My toddler and her friend looped across the yard in the half run, half skip that only kids can seem to do. Watching them squealing in delight, hands gripped tightly to their watermelon rinds, shouting, put it in the compost, put it in the compost, I was suddenly glad I had spent the previous week struggling to assemble the blue metal compost bin.
Once upon a time, composting was such an ingrained habit for me that I scooped food scraps into a countertop bin after meals or while cooking without even noticing I was doing it. But like swiping on Olio E Osso cheek and lip balm before I left home, composting was a routine that quickly disappeared from my life in the early days of the pandemic.
When New York City officially shut down in March 2020, I was visiting my parents in Mystic, Connecticut. They don’t regularly compost, so neither do I while staying with them. Without a reason to go back to our New York City apartment, and with a thousand reasons not to, we stayed. As March turned into April and then May, my daughter and I moved into the house, located in the same village, that I had slowly been restoring for more than five years. There, I struggled to compost again. Part of that was due to just how overwhelming starting a compost felt. New York City, after all, makes it easy with its free composting program. If your building is signed up for curbside compost collection, you can collect food scraps and put them in your building’s brown bin. You can also take your own scraps to one of the many conveniently located dropoff sites.
Outside of the city, I would have to maintain my own compost pile, making sure to layer food waste with organic yard waste, turning the pile and watering it. But another aspect of why I dragged my feet with composting in the suburbs was an unwillingness to accept this new life—maybe we’d move back to New York City or perhaps we wouldn’t, but maybe we wouldn’t stay here either. To compost was to commit. It was putting down roots.
Yet not composting nagged at me. It was an item on my internal to-do list I was failing to accomplish. And the organic waste we were tossing in the bin—which I knew would end up buried beneath trash in a landfill, rotting and emitting greenhouse gases that harm the planet—left me feeling anxious and guilty. As my daughter got the hang of which items to recycle and which to trash, and as we reached our second pandemic spring, it seemed essential that she also learn how and what to compost. She quickly fell in love with the idea of how her trash could help create new soil to keep the three trees we planted in the yard healthy. She loves those trees, and she wants to water them and check to see how they’re growing on a daily basis.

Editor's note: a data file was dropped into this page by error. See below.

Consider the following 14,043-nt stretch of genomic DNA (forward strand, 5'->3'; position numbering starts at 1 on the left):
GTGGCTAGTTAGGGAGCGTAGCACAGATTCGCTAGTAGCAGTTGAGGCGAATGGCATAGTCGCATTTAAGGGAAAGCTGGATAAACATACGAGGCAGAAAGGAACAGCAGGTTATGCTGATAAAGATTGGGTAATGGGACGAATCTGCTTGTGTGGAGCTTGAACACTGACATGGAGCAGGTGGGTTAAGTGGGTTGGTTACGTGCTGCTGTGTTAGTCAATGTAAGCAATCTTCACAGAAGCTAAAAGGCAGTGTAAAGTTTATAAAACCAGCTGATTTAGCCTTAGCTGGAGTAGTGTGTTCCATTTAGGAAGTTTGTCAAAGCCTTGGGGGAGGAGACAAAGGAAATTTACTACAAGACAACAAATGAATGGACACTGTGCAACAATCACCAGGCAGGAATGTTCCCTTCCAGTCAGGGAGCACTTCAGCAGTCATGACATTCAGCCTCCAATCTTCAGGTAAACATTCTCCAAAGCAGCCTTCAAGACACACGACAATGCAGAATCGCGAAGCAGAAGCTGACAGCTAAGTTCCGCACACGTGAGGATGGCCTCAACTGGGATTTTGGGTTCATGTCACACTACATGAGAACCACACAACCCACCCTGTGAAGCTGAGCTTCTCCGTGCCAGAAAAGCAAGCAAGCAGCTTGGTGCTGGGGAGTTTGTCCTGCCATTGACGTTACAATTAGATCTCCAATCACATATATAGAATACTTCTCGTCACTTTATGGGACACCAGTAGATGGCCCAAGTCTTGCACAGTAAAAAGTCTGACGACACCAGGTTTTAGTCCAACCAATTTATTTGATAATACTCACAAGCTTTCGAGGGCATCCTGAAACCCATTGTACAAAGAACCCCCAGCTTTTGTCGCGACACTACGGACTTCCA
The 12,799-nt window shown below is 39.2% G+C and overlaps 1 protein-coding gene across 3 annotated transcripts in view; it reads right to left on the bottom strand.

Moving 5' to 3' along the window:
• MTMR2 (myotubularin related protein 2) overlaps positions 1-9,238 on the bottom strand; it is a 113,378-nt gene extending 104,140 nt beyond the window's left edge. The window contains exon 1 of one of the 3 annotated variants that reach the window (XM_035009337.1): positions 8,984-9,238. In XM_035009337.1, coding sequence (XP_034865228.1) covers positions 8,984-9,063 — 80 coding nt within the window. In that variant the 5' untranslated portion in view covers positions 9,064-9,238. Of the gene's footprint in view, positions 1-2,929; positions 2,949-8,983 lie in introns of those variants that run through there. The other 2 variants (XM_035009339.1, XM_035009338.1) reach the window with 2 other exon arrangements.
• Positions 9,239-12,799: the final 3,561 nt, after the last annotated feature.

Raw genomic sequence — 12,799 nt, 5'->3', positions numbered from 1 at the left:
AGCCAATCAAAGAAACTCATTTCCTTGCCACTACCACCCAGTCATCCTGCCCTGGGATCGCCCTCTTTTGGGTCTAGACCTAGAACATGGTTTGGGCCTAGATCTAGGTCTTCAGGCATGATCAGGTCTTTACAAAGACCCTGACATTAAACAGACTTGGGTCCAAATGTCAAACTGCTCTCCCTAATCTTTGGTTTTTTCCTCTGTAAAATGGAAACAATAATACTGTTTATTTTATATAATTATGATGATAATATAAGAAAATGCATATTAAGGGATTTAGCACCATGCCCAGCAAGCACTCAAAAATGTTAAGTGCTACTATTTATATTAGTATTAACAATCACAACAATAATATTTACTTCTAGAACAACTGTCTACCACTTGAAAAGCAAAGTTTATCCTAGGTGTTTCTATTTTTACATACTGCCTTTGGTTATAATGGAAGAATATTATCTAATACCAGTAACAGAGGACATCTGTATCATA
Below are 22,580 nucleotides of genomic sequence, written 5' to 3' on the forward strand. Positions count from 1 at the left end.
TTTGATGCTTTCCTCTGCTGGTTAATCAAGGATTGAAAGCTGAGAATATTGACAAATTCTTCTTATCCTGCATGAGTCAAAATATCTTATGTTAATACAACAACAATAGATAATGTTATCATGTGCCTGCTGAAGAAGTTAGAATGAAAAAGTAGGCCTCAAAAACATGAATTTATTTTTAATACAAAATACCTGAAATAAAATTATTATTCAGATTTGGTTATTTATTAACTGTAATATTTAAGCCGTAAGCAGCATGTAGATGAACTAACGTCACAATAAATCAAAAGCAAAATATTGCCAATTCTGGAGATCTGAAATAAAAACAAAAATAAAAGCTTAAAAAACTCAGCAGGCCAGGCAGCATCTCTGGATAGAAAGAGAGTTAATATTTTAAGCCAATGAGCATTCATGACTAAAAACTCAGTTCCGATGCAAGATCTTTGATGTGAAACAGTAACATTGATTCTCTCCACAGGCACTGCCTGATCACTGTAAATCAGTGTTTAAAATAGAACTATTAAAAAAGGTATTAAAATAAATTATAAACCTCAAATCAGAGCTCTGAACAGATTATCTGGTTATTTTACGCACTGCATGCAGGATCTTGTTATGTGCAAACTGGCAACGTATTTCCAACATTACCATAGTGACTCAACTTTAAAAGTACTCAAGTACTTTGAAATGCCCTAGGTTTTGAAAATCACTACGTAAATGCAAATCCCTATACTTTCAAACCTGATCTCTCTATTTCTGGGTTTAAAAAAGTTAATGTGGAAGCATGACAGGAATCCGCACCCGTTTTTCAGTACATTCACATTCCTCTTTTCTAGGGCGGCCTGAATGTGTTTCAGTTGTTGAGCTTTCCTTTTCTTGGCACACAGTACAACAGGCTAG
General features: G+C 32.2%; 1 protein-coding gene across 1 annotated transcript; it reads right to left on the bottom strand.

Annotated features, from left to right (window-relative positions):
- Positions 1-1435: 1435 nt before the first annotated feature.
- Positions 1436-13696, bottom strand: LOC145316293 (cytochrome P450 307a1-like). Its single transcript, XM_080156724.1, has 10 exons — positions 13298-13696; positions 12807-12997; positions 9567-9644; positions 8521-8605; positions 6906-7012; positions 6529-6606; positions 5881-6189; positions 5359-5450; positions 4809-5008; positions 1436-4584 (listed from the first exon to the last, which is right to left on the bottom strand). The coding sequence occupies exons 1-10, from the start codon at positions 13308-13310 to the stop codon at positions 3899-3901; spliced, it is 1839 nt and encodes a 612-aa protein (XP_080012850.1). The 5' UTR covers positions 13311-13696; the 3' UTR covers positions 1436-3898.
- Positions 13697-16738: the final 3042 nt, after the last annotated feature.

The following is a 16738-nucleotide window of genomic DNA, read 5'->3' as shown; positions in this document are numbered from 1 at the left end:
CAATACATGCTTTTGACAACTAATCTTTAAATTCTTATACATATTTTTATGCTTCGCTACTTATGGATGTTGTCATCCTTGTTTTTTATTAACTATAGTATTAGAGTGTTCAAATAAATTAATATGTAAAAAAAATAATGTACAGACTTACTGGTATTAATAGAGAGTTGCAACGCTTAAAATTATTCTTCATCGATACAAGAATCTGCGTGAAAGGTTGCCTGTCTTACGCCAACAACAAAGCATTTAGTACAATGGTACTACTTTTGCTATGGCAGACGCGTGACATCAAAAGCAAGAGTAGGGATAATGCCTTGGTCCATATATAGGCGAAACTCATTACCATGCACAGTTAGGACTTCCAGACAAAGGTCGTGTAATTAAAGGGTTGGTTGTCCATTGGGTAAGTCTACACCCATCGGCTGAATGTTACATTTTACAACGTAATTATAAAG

Actually composting was the part I was most intimated by. I considered one of the many different countertop compost bins on the market, but in my new-to-me old home, I have yet to find one that meets my aesthetic needs and doesn’t smell. So I use compost bags that stay in the freezer until they’re full, at which point we take them to the yard bin.
As for the actual system we were to use, I looked at a ton of different options, from burying it to the popular Subpod Compost System. Yet, I wanted my daughter to be able to observe the process of composting, and it gets cold in our little part of the world; I wasn’t convinced a worm-based system would work well year round. So, wanting a nonplastic yard compost bin, I opted for the Demeter Metal Compost Bin, which, other than being a challenge to assemble, has worked well. One to two times a week, we dump our food scraps in it, alternating layers with yard waste we collect, and she loves watering it almost as much as watering her trees.
Composting with a toddler is messy, but it’s a great task to start at any age, whether you’re two or 42. It can be as straightforward or as complicated as it needs it to be. For children, it’s one more way for them to connect with nature and give them agency over the environment. Plus, it helps them learn how to be a contributing household member through the responsibility of chores.
As we started talking about soil and how it helps the trees she loves to grow, composting felt less like one more to-do item and more like creating a home. We talked about how organic material such as her beloved blueberries can help break down into soil. Throughout the day and especially on walks, I’d point at different things and ask if it was something that she thought could become soil or not. It became a type of game. With older kids, you could talk more in terms of organic versus non-organic material. And if you’re prone to creative organization, another way to do this is to make different bins labeled with pictures such as a strawberry for the compost bin or separate them by different-color bins for dried leaves and twigs, food scraps and non-compostable materials.
As my daughter gets older, I’ll have her cut up the scraps of organic material with a designated pair of compost scissors, but for now, I do the cutting while explaining how, just like we need to chew our food, the compost needs small pieces to work well. As she grows and watches the waste decompose, I’m hoping it will fuel her curiosity, leading her to want to compost more and learn more about the world around her. At the very least, throwing compostable snacks in the bin with a friend has become a joyful activity to look forward to, of which there were few during the peak lockdown days.